La Jolla Shores Association supports plan to designate part of La Jolla’s coastline as historic

La Jolla Cove is included in a proposal to designate part of the La Jolla coastline as a historic district.

The Historical Society’s Landmark Committee is seeking backing around town ahead of an August hearing by the State Historical Resources Commission.


The La Jolla Shores Association voted unanimously to approve writing a letter of support for an effort to designate part of the La Jolla coastline as a historic district.

The proposal, led by Seonaid McArthur, chairwoman of the La Jolla Historical Society’s Landmark Committee, would create the La Jolla Park Coastal Historic District, including coastal parkland between Torrey Pines Road and Coast Walk in the north and nearly the end of Coast Boulevard in the south.

A state hearing is postponed amid questions about notification, landscaping, and seal and sea lion protections.

March 30, 2023

The plan does not include any land in The Shores neighborhood, but McArthur nonetheless asked LJSA for its support at the group’s virtual meeting June 14, adding that she also is asking other community groups to back the effort.

The letter of support will go to the California Office of Historic Preservation’s State Historical Resources Commission, which will hear the nomination Friday, Aug. 4.

The land in the nomination stems from an 1887 map deemed “La Jolla Park,” McArthur said.

The Landmark Committee “had to identify a period of significance that was logical, made sense and justifiable,” she said. “We selected the period 1887 to 1940,” spanning from when the first lots were sold to La Jolla residents to the end of much of the community development along the coast.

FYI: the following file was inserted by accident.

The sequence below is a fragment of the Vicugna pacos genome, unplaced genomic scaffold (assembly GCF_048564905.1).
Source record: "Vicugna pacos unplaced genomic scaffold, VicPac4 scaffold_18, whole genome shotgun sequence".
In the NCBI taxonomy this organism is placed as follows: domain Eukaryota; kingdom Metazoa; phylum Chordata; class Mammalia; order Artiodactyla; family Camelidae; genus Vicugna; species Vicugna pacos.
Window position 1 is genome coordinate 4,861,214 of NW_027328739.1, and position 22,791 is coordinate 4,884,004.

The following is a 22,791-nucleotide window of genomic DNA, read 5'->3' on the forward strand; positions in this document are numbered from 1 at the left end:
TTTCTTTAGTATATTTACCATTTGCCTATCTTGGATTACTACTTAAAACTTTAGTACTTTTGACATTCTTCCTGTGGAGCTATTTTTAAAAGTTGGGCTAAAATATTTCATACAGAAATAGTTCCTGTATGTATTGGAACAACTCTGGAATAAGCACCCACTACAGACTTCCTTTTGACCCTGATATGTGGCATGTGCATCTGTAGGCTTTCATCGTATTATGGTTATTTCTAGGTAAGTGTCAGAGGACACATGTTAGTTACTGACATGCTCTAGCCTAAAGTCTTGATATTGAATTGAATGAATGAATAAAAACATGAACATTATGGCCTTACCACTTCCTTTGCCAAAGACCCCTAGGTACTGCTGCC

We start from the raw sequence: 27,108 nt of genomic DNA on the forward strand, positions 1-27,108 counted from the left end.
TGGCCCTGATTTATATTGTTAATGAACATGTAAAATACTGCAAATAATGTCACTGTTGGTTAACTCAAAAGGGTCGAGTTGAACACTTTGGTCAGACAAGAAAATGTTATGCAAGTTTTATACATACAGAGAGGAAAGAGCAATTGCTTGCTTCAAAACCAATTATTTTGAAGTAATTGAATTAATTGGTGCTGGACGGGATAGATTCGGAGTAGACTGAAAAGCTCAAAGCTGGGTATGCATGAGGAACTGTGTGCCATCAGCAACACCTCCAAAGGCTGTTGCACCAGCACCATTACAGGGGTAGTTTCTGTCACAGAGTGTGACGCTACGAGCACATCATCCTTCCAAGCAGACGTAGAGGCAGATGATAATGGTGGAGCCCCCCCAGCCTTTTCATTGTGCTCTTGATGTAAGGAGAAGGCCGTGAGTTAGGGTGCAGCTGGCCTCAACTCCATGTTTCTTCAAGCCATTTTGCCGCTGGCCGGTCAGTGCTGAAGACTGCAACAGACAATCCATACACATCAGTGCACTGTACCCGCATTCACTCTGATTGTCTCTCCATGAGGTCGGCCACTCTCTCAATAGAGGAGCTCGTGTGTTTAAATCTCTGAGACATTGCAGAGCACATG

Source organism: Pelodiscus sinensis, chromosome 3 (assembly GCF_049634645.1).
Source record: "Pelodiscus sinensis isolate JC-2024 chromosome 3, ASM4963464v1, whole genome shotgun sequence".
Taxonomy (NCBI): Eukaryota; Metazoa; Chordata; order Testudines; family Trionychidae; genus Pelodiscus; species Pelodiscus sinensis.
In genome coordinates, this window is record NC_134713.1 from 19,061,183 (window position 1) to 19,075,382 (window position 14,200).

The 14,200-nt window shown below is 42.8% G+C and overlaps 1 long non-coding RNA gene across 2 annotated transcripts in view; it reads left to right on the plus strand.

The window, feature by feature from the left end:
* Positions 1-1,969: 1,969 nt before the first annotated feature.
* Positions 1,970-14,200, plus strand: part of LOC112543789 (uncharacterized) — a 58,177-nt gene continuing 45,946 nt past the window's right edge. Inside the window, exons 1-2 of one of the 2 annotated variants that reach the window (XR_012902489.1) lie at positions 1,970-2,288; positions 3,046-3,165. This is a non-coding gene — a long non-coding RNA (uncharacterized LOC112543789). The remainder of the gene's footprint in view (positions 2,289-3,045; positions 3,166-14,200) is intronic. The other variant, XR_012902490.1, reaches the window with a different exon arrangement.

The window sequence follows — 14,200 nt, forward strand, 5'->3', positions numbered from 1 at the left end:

The area proposed for a La Jolla coastline historic district is based on an 1887 map.
(Screenshot by Elisabeth Frausto)

The proposal includes areas like The Cove and Children’s Pool and places such as the Casa de Mañana retirement community and the Red Roost and Red Rest cottages.

Benefits of historical designation include code alternatives listed under the State Historical Building Code, more opportunities for grants to support historic properties, California Environmental Quality Act protections and community pride, McArthur said.

La Jolla resident Patrick Ahern praised the committee’s work, saying, “This is something to celebrate and save the historic fabric of La Jolla for now and future generations.”

Other LJSA news

Safety updates: As of Friday, June 16, all city of San Diego lifeguard stations will be fully staffed for the summer, Fire-Rescue Lt. Lonnie Stephens said, including additional seasonal staff.

The summer staffing will remain through Labor Day weekend in September, tapering off after the holiday.

“You will see increased coverage for observation, control, rescue and all the other job duties,” Stephens said.

San Diego police Lt. Bryan Brecht of the department’s Northern Division, which includes La Jolla, also is ramping up staffing with an eye on the Fourth of July.

“We [will] have about 120 officers daily just for the beach areas from Mission Beach up to La Jolla,” he said.

New committees: LJSA has created two new committees and is asking for members to join them.

One is a marketing and membership committee headed by board member Ed Mackey.

The other is the Azure Coast maintenance and beautification committee, led by board member Richard Dahlberg to address messy and overgrown medians on La Jolla Parkway, Dahlberg said.

Next meeting: The La Jolla Shores Association next meets at 6 p.m. Wednesday, July 12, online. Learn more at